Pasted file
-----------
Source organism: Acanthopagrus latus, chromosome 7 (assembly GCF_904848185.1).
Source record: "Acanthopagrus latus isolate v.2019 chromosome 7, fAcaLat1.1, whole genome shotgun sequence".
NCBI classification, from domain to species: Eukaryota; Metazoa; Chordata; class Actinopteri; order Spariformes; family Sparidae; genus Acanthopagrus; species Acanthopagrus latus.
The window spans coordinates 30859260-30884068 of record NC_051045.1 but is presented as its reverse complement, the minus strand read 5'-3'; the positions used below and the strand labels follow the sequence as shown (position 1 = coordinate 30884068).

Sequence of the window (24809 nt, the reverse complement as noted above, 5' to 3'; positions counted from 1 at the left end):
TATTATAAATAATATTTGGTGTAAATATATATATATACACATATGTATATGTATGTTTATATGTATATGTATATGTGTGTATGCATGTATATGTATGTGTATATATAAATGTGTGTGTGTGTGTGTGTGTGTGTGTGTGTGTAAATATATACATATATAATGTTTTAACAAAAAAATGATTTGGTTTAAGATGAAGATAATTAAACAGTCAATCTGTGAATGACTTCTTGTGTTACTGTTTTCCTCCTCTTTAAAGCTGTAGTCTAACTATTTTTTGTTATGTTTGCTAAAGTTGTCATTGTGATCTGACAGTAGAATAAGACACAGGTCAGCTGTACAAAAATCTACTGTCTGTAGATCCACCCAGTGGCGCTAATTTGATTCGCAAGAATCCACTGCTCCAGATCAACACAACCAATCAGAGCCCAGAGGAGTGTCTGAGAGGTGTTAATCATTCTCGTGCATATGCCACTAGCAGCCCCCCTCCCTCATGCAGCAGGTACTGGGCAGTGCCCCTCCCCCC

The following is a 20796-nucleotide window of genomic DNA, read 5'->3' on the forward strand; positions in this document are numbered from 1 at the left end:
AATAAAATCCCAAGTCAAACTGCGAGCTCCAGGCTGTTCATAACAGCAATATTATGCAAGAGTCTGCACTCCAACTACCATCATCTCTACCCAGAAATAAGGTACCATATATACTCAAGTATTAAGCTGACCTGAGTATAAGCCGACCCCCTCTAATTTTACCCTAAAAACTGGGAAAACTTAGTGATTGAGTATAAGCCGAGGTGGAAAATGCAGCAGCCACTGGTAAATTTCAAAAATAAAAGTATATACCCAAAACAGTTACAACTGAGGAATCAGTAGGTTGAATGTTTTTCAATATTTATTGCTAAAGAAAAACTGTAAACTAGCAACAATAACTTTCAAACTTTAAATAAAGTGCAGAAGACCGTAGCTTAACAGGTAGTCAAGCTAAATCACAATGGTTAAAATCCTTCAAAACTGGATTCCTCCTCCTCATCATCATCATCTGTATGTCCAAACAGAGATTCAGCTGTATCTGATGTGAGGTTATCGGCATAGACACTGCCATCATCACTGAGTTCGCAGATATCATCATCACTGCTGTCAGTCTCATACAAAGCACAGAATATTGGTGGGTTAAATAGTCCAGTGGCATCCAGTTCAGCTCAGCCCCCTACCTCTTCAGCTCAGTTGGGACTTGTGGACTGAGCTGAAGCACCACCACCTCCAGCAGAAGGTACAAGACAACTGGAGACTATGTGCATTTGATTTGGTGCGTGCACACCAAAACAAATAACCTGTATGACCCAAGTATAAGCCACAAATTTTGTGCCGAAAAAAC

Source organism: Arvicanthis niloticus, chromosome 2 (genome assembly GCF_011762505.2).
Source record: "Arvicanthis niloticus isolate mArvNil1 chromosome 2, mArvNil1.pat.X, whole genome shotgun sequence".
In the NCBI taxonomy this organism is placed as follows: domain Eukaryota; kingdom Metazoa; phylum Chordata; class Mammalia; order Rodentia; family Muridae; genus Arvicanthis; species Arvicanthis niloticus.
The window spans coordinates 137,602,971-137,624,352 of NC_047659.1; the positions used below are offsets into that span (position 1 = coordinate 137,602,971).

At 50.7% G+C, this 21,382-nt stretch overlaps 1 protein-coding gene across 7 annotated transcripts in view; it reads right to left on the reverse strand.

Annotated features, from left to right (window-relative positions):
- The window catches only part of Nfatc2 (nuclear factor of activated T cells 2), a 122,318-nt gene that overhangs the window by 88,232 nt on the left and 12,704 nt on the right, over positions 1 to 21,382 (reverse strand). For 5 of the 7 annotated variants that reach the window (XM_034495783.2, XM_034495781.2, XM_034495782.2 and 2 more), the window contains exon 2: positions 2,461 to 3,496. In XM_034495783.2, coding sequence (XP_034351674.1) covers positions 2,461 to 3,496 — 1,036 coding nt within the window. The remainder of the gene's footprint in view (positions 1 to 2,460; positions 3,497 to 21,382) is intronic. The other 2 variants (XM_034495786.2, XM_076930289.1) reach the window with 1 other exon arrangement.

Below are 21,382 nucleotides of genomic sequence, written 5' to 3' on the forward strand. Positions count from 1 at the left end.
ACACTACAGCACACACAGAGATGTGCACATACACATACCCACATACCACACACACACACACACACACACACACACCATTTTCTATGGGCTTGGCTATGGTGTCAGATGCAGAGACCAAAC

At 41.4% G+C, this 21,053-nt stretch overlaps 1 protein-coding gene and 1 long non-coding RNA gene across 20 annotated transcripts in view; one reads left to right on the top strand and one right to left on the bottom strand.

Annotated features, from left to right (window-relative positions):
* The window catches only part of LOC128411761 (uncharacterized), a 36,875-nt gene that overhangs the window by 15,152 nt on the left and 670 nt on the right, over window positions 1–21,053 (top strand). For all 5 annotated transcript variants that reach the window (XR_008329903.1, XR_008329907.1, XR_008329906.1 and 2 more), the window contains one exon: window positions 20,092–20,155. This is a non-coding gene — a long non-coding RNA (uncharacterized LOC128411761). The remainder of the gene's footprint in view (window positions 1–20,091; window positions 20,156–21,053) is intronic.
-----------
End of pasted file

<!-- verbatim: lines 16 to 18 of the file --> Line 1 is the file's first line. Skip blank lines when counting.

Below are 21,382 nucleotides of genomic sequence, written 5' to 3' on the forward strand. Positions count from 1 at the left end.
ACACTACAGCACACACAGAGATGTGCACATACACATACCCACATACCACACACACACACACACACACACACACACCATTTTCTATGGGCTTGGCTATGGTGTCAGATGCAGAGACCAAAC

At 41.4% G+C, this 21,053-nt stretch overlaps 1 protein-coding gene and 1 long non-coding RNA gene across 20 annotated transcripts in view; one reads left to right on the top strand and one right to left on the bottom strand.